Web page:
Cybercrime covers a vast and growing array of criminal activities that utilize computers, digital devices and the internet. Cybercrimes also include traditional crimes that are increasingly committed online, such as stalking, harassing, fraud and identity theft.
Cybercrime is defined as a crime in which a computer is the object of the crime (i.e. hacking, phishing, spamming) or is used as a tool to commit a criminal offense, as with child pornography, cyberbullying or cyberstalking. Cybercrime may also be called internet crime or computer crime.
Is Cybercrime a Federal Offense?
Many forms of cybercrime can be charged federally. For example, the federal Identity Theft law prohibits using any means of the identification of another person with intent to commit unlawful activity. This includes hacking into someone’s social media, email, online banking or credit card accounts.
However, whether or not federal prosecutors will bring charges in a computer crime case depends upon several factors, such as the degree to which federal agents played a role and any agreements made between state and federal prosecutors in the case.
Computer crime involving more than one state is likely to trigger federal charges. Interstate scams using email, fax or SMS can be charged as a felony under federal wire fraud laws. If convicted on wire fraud, sentencing can reach up to 20 years of imprisonment.
Other examples of computer crimes that may bring federal charges include network hacking, dissemination of child pornography, online child exploitation, money laundering and financial fraud committed using computer networks and the internet.
Common Cyber Crimes
According to the FBI, hackers commit common computer related crimes to target companies and their networks in order to steal data and information that is usually sold on the black market.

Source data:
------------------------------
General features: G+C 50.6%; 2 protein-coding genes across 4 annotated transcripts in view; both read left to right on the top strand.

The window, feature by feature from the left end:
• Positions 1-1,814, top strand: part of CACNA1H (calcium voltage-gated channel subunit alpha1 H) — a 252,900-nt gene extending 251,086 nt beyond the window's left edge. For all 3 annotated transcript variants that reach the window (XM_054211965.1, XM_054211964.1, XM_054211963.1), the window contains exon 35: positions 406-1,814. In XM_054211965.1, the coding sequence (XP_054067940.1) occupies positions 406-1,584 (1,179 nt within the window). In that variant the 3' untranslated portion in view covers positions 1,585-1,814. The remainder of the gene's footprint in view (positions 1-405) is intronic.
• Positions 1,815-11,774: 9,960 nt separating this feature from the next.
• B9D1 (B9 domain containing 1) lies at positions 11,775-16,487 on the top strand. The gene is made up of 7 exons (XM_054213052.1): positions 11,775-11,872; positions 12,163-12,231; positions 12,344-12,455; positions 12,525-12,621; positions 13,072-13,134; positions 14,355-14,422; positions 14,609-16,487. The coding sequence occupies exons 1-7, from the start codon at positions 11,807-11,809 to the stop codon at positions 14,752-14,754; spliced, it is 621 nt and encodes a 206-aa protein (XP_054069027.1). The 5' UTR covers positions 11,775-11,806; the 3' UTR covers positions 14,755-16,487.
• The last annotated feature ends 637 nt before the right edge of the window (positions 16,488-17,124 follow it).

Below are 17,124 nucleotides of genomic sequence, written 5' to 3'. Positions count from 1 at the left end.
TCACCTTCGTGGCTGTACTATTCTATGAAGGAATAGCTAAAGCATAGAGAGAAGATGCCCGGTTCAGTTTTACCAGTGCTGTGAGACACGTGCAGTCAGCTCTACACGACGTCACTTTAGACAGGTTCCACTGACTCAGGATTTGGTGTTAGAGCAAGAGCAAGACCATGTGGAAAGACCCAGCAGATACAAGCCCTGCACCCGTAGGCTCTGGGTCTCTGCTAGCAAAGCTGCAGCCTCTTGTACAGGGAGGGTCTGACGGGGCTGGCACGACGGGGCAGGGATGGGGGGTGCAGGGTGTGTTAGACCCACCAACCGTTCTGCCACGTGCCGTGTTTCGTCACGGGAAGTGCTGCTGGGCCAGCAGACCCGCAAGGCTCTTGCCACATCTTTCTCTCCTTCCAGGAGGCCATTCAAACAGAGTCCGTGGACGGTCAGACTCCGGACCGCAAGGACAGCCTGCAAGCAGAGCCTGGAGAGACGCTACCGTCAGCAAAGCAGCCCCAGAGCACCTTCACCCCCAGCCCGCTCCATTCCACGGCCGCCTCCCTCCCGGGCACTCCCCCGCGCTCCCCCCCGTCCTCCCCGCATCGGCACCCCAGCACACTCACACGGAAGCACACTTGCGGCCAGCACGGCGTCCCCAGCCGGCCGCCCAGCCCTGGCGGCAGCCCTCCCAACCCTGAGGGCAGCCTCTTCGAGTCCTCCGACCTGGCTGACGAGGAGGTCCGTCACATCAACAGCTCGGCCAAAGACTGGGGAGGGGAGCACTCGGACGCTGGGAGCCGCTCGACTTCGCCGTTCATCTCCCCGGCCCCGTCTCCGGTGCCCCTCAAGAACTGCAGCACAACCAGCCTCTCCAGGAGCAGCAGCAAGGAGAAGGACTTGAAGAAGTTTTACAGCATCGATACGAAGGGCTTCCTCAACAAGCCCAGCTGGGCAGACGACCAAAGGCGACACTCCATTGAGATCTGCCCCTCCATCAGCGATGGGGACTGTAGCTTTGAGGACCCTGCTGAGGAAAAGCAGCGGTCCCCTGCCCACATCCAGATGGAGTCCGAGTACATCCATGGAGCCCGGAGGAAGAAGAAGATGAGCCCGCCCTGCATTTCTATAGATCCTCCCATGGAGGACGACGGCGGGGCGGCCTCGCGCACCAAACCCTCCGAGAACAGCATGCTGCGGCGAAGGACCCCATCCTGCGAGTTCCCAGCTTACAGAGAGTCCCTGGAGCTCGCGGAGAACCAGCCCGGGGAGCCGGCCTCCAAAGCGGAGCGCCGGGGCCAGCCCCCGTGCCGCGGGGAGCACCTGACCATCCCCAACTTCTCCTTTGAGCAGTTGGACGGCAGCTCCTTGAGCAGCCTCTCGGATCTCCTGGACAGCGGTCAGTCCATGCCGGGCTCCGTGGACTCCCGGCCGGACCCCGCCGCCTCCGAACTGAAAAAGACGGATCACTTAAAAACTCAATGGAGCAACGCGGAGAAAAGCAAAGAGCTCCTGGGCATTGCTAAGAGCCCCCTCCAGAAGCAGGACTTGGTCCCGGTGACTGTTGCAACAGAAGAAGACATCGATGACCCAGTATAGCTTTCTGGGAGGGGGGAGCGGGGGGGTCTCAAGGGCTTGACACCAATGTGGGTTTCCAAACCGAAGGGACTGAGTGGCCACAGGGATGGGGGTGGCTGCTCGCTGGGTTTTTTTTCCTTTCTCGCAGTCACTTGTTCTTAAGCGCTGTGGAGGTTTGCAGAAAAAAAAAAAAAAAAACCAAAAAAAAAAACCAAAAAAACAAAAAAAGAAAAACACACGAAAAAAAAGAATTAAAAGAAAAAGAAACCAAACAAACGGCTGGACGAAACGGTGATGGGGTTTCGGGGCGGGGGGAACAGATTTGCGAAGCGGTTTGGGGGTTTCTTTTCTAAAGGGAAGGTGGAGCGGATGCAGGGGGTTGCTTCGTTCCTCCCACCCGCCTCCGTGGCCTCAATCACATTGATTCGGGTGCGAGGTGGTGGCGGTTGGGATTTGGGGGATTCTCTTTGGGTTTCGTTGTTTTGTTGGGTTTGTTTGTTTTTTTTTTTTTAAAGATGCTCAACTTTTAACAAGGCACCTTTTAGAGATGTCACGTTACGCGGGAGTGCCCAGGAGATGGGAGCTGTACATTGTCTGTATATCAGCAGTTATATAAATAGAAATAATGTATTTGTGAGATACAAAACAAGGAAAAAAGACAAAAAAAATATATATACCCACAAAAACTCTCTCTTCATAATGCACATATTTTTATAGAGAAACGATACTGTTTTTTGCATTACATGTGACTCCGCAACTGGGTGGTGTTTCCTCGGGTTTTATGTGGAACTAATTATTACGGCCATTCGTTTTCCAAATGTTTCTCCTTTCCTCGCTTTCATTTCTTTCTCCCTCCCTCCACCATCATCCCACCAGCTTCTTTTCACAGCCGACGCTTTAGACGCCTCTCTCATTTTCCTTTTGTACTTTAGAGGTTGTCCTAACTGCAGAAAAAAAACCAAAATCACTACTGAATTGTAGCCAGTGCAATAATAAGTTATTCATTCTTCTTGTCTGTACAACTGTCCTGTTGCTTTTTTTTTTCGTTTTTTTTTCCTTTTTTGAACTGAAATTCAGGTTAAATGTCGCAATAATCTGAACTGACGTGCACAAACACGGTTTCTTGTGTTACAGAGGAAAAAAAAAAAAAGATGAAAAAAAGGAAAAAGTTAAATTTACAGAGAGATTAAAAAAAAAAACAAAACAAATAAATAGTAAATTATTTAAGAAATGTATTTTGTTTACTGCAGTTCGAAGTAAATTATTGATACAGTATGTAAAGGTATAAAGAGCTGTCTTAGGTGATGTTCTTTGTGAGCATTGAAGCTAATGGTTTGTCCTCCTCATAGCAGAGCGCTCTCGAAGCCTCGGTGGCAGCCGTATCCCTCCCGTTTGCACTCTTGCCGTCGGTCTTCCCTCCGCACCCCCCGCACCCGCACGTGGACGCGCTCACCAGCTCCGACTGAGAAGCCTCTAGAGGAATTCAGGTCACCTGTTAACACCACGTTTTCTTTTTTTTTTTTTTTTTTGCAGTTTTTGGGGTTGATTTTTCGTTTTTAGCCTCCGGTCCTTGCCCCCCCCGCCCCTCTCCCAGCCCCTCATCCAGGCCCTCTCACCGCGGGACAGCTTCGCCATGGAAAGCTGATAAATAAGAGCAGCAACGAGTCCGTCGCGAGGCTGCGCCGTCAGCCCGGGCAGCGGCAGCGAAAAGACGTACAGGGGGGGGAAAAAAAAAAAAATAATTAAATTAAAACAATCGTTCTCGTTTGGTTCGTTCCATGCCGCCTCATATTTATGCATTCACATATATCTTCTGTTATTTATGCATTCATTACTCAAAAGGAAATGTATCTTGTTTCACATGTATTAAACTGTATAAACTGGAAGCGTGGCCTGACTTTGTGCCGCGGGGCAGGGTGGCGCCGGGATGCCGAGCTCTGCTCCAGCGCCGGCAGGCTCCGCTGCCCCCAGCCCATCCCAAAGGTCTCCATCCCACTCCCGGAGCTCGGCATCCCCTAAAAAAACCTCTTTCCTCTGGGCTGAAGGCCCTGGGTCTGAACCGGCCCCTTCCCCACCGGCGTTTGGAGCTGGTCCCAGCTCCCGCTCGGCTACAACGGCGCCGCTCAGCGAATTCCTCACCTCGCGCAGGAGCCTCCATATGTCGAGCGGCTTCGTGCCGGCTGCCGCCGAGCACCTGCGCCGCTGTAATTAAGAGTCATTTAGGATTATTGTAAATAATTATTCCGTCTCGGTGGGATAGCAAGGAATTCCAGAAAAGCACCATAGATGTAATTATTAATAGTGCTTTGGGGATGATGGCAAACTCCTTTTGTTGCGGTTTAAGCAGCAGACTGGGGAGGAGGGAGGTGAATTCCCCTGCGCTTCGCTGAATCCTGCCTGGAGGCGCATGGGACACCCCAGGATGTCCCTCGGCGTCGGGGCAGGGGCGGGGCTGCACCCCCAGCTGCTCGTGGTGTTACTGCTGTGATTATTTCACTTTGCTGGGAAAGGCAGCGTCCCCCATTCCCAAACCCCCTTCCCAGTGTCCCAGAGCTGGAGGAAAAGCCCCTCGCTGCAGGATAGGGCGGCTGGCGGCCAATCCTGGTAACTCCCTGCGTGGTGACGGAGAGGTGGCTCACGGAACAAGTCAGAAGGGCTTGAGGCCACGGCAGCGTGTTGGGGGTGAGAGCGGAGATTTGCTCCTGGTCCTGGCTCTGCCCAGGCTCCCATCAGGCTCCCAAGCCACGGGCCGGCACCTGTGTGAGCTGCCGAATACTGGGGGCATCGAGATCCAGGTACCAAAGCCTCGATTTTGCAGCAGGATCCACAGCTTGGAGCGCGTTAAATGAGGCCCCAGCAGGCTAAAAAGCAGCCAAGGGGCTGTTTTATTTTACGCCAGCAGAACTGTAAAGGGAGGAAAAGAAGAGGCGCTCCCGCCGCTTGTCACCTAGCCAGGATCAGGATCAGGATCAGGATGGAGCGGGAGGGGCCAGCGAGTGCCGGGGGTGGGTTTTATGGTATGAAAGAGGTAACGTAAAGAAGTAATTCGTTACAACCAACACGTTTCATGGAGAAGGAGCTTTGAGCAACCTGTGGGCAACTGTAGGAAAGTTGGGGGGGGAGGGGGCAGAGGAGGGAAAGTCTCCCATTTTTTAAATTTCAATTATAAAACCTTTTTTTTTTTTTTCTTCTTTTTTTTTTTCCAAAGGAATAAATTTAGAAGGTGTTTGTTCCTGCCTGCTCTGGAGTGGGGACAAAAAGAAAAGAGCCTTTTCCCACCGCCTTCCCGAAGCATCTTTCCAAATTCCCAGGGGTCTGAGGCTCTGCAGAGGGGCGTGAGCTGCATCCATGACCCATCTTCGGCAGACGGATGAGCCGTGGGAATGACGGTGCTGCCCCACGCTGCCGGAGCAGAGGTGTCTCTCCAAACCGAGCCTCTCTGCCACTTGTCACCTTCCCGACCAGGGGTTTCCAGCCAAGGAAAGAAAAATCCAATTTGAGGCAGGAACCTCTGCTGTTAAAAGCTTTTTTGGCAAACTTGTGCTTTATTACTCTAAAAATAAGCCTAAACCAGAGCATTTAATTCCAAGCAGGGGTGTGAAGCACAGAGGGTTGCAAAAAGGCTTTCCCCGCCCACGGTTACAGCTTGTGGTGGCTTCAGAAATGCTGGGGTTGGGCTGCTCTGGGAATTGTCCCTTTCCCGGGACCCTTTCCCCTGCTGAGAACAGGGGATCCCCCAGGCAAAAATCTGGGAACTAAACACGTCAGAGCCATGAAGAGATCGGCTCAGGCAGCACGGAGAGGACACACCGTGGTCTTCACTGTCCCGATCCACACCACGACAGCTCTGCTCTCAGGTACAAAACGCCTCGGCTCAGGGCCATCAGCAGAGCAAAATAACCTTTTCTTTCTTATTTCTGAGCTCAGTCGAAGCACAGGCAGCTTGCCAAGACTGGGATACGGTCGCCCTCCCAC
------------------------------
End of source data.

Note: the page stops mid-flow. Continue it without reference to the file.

Cyber crimes also target individuals in a number of ways, such as identity theft fraud and online predators who use digital technologies to sexually exploit minors and children.
Six types of cybercrime:
- Online Identity Theft
- Cyberstalking and online harassment
- Cyber fraud such as phishing schemes
- Child pornography and online child exploitation
- Computer related extortion such as ransomware
- Cyber attacks and computer network hacks
Types of cybercrimes can be further classified into crimes against the individual, property cybercrimes and those that target the government. While uncommon, illegal activity aimed at governments is referred to as cyber terrorism.
If accused and charged with targeting or attacking a state or local government, it is almost certain that the FBI Cyber Division assisted local law enforcement. This increases the probability that the case will be tried in federal court.
Computer crime has moved online and laws against cybercrime continue to expand in efforts to keep up with the rapid growth of device usage and a digitally connected world. Federal law enforcement agencies have taken the lead in defining cybercrimes and enacting comprehensive laws to combat illicit cyber activities.